The Dawn Watch: Joseph Conrad in a Global World by Maya Jasanoff
Half-Baked Revolt in Iran
O Sing unto the Lord: A History of English Church Music by Andrew Gant
Messiah: The Composition and Afterlife of Handel’s Masterpiece by Jonathan Keates
The Color of Law: A Forgotten History of How Our Government
Segregated America by Richard Rothstein
One, Two, Three, More by Helen Levitt, with an introduction by Geoff Dyer
The Magnitsky Affair
Cockroaches by Scholastique Mukasonga, translated from the French
by Jordan Stump
Our Lady of the Nile by Scholastique Mukasonga, translated from the French
by Melanie Mauthner
Speaking of Universities by Stefan Collini
What Do You Think, Mr. Ramirez?: The American Revolution in Education
by Geoffrey Galt Harpham
You Can Do Anything: The Surprising Power of a “Useless” Liberal Arts Education
by George Anders
Istanbul: Memories and the City (Deluxe Edition) by Orhan Pamuk,
translated from the Turkish by Maureen Freely
Istanbul: A Tale of Three Cities by Bettany Hughes
The Vanity Fair Diaries: 1983–1992 by Tina Brown
Wormwood a six-part Netflix series directed by Errol Morris
Toughing It Out in Cairo
Farewell to the Horse: A Cultural History by Ulrich Raulff,
translated from the German by Ruth Ahmedzai Kemp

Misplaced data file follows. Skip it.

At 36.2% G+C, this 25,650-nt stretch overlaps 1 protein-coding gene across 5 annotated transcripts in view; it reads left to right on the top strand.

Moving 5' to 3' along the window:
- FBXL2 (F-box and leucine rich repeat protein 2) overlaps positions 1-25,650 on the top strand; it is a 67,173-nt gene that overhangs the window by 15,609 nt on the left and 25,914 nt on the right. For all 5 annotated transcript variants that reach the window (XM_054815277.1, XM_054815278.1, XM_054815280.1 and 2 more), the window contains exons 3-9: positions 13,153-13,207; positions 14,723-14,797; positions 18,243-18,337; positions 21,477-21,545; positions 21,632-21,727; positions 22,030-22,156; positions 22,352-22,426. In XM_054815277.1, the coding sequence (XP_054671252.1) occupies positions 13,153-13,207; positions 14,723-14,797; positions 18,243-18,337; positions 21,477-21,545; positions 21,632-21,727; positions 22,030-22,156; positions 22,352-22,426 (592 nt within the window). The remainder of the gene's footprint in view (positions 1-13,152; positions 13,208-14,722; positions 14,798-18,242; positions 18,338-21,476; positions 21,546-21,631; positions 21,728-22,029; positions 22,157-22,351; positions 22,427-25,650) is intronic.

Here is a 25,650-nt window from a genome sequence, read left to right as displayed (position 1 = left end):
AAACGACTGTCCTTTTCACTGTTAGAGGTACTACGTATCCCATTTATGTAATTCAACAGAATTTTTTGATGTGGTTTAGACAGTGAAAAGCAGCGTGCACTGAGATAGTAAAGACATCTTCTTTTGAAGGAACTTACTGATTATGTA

Charlotte Salomon: Life? or Theatre? an exhibition at the Jewish Historical Museum,
Amsterdam, October 20, 2017–March 25, 2018
Life? or Theatre? by Charlotte Salomon
Charlotte Salomon: Life? or Theatre?: A Selection of 450 Gouaches
Mark A. Michelson and John Ryle
“The Counterrevolution is
searing and indispensable.
LISA APPIGNANESI is Chair of the Royal Society of Literature and of this year’s Man Booker International Prize. She is the
author of Mad, Bad, and Sad: A History of Women and the Mind
Doctors and Losing the Dead. Her next book, Everyday Madness,
will be published in September.
AMY KNIGHT is a former Woodrow Wilson Fellow. Her most
recent book is Orders to Kill: The Putin Regime and Political
CHRISTOPHER DE BELLAIGUE’s most recent book is The
Islamic Enlightenment: The Struggle Between Faith and Reason,
1798 to Modern Times.
ANDREW MOTION is Homewood Professor in the Arts at
Johns Hopkins. Between 1999 and 2009 he was Poet Laureate
of the United Kingdom. His latest book is Coming in to Land:
Selected Poems, 1975–2015.
totally our democracy is
YASMINE EL RASHIDI is the author of The Battle for Egypt:
Dispatches from the Revolution and Chronicle of a Last Summer:
A Novel of Egypt.
might never rescue it.”